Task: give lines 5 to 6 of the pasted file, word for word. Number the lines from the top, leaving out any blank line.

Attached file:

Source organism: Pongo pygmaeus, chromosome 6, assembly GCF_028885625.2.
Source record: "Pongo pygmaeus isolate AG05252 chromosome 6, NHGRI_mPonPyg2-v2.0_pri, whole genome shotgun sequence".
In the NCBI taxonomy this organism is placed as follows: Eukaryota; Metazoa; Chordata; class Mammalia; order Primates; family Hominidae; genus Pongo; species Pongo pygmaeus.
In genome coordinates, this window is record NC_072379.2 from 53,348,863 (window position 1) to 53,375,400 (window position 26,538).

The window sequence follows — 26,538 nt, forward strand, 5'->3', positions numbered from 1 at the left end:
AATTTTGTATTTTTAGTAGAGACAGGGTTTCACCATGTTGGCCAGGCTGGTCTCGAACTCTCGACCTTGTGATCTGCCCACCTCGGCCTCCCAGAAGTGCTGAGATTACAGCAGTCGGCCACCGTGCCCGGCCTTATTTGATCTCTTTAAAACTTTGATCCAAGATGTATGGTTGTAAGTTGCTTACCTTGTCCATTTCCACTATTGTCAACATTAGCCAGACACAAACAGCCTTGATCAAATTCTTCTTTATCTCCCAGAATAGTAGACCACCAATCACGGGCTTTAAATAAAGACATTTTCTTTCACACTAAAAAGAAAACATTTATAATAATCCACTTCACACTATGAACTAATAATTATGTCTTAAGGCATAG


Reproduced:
The window sequence follows — 26,538 nt, forward strand, 5'->3', positions numbered from 1 at the left end:
AATTTTGTATTTTTAGTAGAGACAGGGTTTCACCATGTTGGCCAGGCTGGTCTCGAACTCTCGACCTTGTGATCTGCCCACCTCGGCCTCCCAGAAGTGCTGAGATTACAGCAGTCGGCCACCGTGCCCGGCCTTATTTGATCTCTTTAAAACTTTGATCCAAGATGTATGGTTGTAAGTTGCTTACCTTGTCCATTTCCACTATTGTCAACATTAGCCAGACACAAACAGCCTTGATCAAATTCTTCTTTATCTCCCAGAATAGTAGACCACCAATCACGGGCTTTAAATAAAGACATTTTCTTTCACACTAAAAAGAAAACATTTATAATAATCCACTTCACACTATGAACTAATAATTATGTCTTAAGGCATAG